This study provides evidence for the role of negative cognition, metacognition and negative affect in the development of paranoid beliefs, which has implications for psychological interventions and our understanding of psychosis.
Self-harm is a common reason for Emergency Department (ED) attendance. We aimed to develop a clinical tool to help identify patients at higher risk of repeat self-harm, or suicide, within 6 months of an ED self-harm presentation.
The tool, the ReACT Self-Harm Rule, was derived using multicentre data from a prospective cohort study. Binary recursive partitioning was applied to data from two centres, and data from a separate centre were used to test the tool. There were 29 571 self-harm presentations to five hospital EDs between January 2003 and June 2007, involving 18 680 adults aged ⩾16 years. We estimated sensitivity, specificity and positive and negative predictive values to measure the performance of the tool.
A self-harm presentation was classified as higher risk if at least one of the following factors was present: recent self-harm (in the past year), living alone or homelessness, cutting as a method of harm and treatment for a current psychiatric disorder. The rule performed with 95% sensitivity [95% confidence interval (CI) 94–95] and 21% specificity (95% CI 21–22), and had a positive predictive value of 30% (95% CI 30–31) and a negative predictive value of 91% (95% CI 90–92) in the derivation centres; it identified 83/92 of all subsequent suicides.
The ReACT Self-Harm Rule might be used as a screening tool to inform the process of assessing self-harm presentations to ED. The four risk factors could also be used as an adjunct to in-depth psychosocial assessment to help guide risk formulation. The use of multicentre data helped to maximize the generalizability of the tool, but we need to further verify its external validity in other localities.
Vitamin A plays an important role in fetal renal and cardiovascular development, yet there has been little research on its effects on cardiovascular risk factors later in childhood. To examine this question, we followed the children of women who had been participants in a cluster-randomized, double blind, placebo-controlled trial of weekly supplementation with 7000 μg retinol equivalents of preformed vitamin A or 42 mg of β-carotene from 1994 to 1997 in rural Nepal. Women received their assigned supplements before, during and after pregnancy. Over a study period of 3 years, 17,531 infants were born to women enrolled in the trial. In 2006–2008, we revisited and assessed 13,118 children aged 9–13 years to examine the impact of maternal supplementation on early biomarkers of chronic disease. Blood pressure was measured in the entire sample of children. In a subsample of 1390 children, venous blood was collected for plasma glucose, Hb1Ac and lipids and a morning urine specimen was collected to measure the ratio of microalbumin/creatinine. Detailed anthropometry was also conducted in the subsample. The mean ± s.d. systolic and diastolic blood pressure was 97.2 ± 8.2 and 64.6 ± 8.5 mm Hg, respectively, and about 5.0% had high-blood pressure (⩾120/80 mm Hg). The prevalence of microalbuminuria (⩾30 mg/g creatinine) was also low at 4.8%. There were no differences in blood pressure or the risk of microalbuminuria between supplement groups. There were also no group differences in fasting glucose, glycated hemoglobin, triglycerides or cholesterol. Maternal supplementation with vitamin A or β-carotene had no overall impact on cardiovascular risk factors in this population at pre-adolescent age in rural Nepal.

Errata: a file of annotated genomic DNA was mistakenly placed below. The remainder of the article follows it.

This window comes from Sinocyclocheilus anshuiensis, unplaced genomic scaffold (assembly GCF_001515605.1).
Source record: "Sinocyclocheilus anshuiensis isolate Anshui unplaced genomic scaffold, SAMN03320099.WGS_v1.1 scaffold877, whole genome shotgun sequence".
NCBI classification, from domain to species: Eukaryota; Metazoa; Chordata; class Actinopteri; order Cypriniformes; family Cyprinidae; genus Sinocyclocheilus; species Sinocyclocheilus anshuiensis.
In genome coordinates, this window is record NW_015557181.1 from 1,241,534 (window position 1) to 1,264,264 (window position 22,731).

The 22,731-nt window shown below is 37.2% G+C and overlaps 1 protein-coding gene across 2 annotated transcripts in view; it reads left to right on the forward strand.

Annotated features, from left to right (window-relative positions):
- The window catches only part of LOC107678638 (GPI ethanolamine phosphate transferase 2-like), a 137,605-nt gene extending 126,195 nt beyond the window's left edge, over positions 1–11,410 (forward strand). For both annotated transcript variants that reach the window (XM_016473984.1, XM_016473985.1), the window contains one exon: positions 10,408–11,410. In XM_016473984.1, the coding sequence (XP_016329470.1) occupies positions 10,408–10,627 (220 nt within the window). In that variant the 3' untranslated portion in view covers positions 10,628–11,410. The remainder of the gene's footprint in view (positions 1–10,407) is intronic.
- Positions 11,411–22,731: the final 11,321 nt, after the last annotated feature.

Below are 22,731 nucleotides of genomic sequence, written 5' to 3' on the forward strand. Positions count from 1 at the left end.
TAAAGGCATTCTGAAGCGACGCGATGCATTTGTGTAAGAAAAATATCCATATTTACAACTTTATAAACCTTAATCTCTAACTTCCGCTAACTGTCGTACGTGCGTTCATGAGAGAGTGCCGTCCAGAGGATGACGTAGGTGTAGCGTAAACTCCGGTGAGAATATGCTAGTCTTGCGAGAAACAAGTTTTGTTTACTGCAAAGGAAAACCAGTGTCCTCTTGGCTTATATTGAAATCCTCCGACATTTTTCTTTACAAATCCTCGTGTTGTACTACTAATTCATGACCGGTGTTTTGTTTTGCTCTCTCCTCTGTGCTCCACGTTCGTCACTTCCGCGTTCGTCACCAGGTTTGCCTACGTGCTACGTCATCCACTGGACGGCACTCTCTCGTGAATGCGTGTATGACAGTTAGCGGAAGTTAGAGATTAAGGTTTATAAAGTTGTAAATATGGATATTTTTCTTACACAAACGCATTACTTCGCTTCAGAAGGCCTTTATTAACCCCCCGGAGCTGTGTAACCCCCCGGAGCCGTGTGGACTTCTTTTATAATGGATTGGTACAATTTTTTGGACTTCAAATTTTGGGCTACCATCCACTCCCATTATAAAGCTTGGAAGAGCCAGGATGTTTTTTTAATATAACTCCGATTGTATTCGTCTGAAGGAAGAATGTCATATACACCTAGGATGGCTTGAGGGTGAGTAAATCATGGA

An epidemiologic investigation was conducted to characterize and evaluate the possibility of a viral aetiology of an outbreak of acute vertigo in Hot Springs Country, Wyoming, during autumn 1992. Case-finding identified Hot Springs County residents who sought medical attention for new onset vertigo during 1 August, 1992–31 January 1993. Thirty-five case-patients and 61 matched controls were interviewed and serum specimens were obtained during January 1993. Case-patients were more likely than controls to report symptoms (e.g. fatigue, sore throat, fever, diarrhoea) of antecedent acute illness. Case-patients did not have a significantly greater prevalence or mean titre of IgG antibodies to respiratory syncytial virus, parainfluenza viruses, Epstein–Barr virus, and cytomegalovirus than controls. Serologic evidence of recent enterovirus infection (IgM antibodies) was found for 74% of case-patients compared with 54% of controls (P < 0·05), suggesting a possible association between vertigo and enterovirus infection. Future studies are needed to define the role of enteroviruses in inner-ear diseases.